According to the report, put together in association with Climate for Health and ecoAmerica, the ever-changing weather is a formidable source of stress many of us don’t think about. As climate change affects our agriculture, economies, and communities, the stress-inducing side effects trickle down to us.
For those exposed to the chaos of natural disasters, things are even worse. They can experience fear, grief, anxiety, depression, and tend to fall back on unhealthy behavior like substance abuse after such tragic events. Some even develop post-traumatic stress disorder, which can take years of therapy to manage. And the report says people forced to migrate due to natural disasters or other climate change-related causes often experience strains on their personal relationships, a loss of social support, and tend to have more absences from work.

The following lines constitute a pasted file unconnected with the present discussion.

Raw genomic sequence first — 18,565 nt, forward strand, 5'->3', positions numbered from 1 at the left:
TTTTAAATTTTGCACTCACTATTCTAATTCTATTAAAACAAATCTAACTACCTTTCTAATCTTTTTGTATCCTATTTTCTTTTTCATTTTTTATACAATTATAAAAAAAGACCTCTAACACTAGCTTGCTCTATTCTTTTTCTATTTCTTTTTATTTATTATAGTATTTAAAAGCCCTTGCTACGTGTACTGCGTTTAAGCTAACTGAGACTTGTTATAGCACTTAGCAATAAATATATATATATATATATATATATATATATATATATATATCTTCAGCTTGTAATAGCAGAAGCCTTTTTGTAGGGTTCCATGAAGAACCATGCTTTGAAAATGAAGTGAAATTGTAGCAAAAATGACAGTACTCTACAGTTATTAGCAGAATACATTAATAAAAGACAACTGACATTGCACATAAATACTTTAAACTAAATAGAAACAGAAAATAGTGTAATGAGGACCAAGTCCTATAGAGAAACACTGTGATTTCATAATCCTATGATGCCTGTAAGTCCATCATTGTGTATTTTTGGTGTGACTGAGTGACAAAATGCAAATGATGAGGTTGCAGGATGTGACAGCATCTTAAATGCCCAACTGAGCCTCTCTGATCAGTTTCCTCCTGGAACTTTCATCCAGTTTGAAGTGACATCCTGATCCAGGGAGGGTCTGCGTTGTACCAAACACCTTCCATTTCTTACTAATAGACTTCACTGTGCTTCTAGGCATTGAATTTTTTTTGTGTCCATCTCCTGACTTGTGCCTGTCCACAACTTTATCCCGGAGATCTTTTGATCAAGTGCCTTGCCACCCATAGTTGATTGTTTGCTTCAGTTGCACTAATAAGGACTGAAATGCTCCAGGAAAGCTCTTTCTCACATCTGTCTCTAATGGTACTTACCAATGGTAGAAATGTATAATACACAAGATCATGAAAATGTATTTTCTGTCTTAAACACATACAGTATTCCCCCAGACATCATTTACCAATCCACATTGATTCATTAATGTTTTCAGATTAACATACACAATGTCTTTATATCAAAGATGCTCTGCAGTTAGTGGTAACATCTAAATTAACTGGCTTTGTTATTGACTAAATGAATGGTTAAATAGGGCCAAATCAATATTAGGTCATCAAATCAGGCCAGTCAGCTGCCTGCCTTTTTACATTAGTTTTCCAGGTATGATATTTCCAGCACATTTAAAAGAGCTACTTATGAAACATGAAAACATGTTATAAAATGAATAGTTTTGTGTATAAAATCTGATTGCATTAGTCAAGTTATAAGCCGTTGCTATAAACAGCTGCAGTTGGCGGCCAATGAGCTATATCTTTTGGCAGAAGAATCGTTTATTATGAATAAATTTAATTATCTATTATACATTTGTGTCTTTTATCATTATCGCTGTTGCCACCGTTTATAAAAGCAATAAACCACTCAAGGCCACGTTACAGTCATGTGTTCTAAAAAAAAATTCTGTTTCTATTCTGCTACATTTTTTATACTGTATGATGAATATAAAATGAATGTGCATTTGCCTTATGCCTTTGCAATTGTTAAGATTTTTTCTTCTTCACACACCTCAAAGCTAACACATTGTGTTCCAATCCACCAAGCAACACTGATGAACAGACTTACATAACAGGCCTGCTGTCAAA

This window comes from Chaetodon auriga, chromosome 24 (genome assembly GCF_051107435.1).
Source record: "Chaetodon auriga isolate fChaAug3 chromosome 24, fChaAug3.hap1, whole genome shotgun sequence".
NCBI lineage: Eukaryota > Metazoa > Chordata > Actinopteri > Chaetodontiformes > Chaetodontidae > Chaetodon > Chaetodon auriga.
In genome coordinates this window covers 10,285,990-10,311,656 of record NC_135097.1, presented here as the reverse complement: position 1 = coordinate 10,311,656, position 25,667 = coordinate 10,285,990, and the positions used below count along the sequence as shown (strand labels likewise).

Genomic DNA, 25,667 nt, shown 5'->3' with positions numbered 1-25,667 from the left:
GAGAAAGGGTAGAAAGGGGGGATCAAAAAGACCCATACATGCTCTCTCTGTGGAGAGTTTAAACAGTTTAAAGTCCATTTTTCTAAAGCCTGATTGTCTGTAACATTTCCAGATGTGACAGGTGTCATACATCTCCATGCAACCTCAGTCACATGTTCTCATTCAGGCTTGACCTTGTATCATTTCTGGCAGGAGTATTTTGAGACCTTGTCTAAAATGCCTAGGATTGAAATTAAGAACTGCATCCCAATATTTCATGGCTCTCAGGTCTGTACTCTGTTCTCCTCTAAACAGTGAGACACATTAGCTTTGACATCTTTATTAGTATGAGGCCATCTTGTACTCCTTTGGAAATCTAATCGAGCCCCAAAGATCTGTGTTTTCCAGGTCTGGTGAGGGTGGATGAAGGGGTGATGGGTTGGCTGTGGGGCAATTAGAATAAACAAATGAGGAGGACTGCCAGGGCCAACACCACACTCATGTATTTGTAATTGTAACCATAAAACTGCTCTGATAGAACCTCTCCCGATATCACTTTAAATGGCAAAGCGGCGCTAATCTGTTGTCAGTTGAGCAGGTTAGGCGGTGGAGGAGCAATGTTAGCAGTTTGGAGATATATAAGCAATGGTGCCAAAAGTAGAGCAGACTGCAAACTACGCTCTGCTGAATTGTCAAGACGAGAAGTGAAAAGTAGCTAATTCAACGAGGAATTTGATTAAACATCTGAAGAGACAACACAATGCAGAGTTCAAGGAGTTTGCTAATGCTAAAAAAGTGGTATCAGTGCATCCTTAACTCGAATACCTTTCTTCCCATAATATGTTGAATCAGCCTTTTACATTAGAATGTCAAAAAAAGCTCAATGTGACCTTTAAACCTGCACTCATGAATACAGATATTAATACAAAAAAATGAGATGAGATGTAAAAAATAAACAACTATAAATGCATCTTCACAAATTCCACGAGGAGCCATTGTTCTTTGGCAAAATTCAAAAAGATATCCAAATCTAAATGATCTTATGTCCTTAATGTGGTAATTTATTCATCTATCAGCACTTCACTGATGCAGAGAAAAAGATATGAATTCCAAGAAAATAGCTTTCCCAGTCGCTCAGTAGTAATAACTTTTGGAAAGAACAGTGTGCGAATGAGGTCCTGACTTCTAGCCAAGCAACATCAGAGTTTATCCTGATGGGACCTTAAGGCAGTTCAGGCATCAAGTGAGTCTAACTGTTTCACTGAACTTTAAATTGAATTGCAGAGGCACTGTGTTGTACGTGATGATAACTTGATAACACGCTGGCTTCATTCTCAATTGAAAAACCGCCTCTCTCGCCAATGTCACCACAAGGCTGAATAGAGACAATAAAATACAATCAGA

But even if you’re not experiencing natural disasters first-hand, you’re constantly hearing about them, and that bombardment of depressing news can be enough to tip the stress scales in your brain. And the effects of climate change reach us in more subtle ways as well. Seasonal weather, for example, plays a much bigger role in your mood than you might realize. Seasonal affective disorder (SAD) can strike during abnormally long winters, and it’s been suggested that prolonged exposure to warmer weather, like during an unusually hot summer, can make you more aggressive and reduce your cognitive function.